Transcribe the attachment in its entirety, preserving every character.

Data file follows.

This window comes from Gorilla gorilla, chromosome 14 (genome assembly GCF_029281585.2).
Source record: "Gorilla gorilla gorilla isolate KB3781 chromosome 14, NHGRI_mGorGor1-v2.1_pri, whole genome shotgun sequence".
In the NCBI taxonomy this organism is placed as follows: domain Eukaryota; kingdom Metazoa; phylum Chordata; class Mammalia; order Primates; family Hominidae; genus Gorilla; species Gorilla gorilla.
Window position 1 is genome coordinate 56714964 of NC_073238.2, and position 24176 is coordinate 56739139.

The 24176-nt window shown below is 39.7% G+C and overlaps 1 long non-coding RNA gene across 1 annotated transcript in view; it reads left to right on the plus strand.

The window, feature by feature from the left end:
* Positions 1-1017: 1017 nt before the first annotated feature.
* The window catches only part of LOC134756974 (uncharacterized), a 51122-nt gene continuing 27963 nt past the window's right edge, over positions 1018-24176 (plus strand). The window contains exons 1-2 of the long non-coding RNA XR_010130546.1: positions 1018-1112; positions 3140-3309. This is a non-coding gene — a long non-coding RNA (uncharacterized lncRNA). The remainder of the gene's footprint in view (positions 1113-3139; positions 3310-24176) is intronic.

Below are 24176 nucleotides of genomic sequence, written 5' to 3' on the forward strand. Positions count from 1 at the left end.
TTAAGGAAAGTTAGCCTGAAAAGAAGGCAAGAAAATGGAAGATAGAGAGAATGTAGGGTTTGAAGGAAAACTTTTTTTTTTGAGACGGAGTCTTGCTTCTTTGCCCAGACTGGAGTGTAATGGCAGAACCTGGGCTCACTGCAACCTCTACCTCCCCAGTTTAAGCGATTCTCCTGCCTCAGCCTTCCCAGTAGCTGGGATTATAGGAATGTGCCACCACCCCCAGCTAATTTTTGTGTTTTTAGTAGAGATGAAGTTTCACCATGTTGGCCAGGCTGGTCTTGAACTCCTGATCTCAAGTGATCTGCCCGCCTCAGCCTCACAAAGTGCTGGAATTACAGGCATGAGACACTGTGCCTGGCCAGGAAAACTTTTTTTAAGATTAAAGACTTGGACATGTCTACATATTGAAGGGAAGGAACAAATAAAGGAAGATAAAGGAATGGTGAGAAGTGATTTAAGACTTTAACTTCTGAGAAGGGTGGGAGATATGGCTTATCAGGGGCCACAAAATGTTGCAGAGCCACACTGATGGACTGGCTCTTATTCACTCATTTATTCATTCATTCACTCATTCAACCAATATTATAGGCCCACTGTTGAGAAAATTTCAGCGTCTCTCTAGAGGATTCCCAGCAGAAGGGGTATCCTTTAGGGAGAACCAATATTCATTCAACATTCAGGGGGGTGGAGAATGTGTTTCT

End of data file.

This window comes from Gorilla gorilla, chromosome 14 (genome assembly GCF_029281585.2).
Source record: "Gorilla gorilla gorilla isolate KB3781 chromosome 14, NHGRI_mGorGor1-v2.1_pri, whole genome shotgun sequence".
In the NCBI taxonomy this organism is placed as follows: domain Eukaryota; kingdom Metazoa; phylum Chordata; class Mammalia; order Primates; family Hominidae; genus Gorilla; species Gorilla gorilla.
Window position 1 is genome coordinate 56714964 of NC_073238.2, and position 24176 is coordinate 56739139.

The 24176-nt window shown below is 39.7% G+C and overlaps 1 long non-coding RNA gene across 1 annotated transcript in view; it reads left to right on the plus strand.

The window, feature by feature from the left end:
* Positions 1-1017: 1017 nt before the first annotated feature.
* The window catches only part of LOC134756974 (uncharacterized), a 51122-nt gene continuing 27963 nt past the window's right edge, over positions 1018-24176 (plus strand). The window contains exons 1-2 of the long non-coding RNA XR_010130546.1: positions 1018-1112; positions 3140-3309. This is a non-coding gene — a long non-coding RNA (uncharacterized lncRNA). The remainder of the gene's footprint in view (positions 1113-3139; positions 3310-24176) is intronic.

Below are 24176 nucleotides of genomic sequence, written 5' to 3' on the forward strand. Positions count from 1 at the left end.
TTAAGGAAAGTTAGCCTGAAAAGAAGGCAAGAAAATGGAAGATAGAGAGAATGTAGGGTTTGAAGGAAAACTTTTTTTTTTGAGACGGAGTCTTGCTTCTTTGCCCAGACTGGAGTGTAATGGCAGAACCTGGGCTCACTGCAACCTCTACCTCCCCAGTTTAAGCGATTCTCCTGCCTCAGCCTTCCCAGTAGCTGGGATTATAGGAATGTGCCACCACCCCCAGCTAATTTTTGTGTTTTTAGTAGAGATGAAGTTTCACCATGTTGGCCAGGCTGGTCTTGAACTCCTGATCTCAAGTGATCTGCCCGCCTCAGCCTCACAAAGTGCTGGAATTACAGGCATGAGACACTGTGCCTGGCCAGGAAAACTTTTTTTAAGATTAAAGACTTGGACATGTCTACATATTGAAGGGAAGGAACAAATAAAGGAAGATAAAGGAATGGTGAGAAGTGATTTAAGACTTTAACTTCTGAGAAGGGTGGGAGATATGGCTTATCAGGGGCCACAAAATGTTGCAGAGCCACACTGATGGACTGGCTCTTATTCACTCATTTATTCATTCATTCACTCATTCAACCAATATTATAGGCCCACTGTTGAGAAAATTTCAGCGTCTCTCTAGAGGATTCCCAGCAGAAGGGGTATCCTTTAGGGAGAACCAATATTCATTCAACATTCAGGGGGGTGGAGAATGTGTTTCT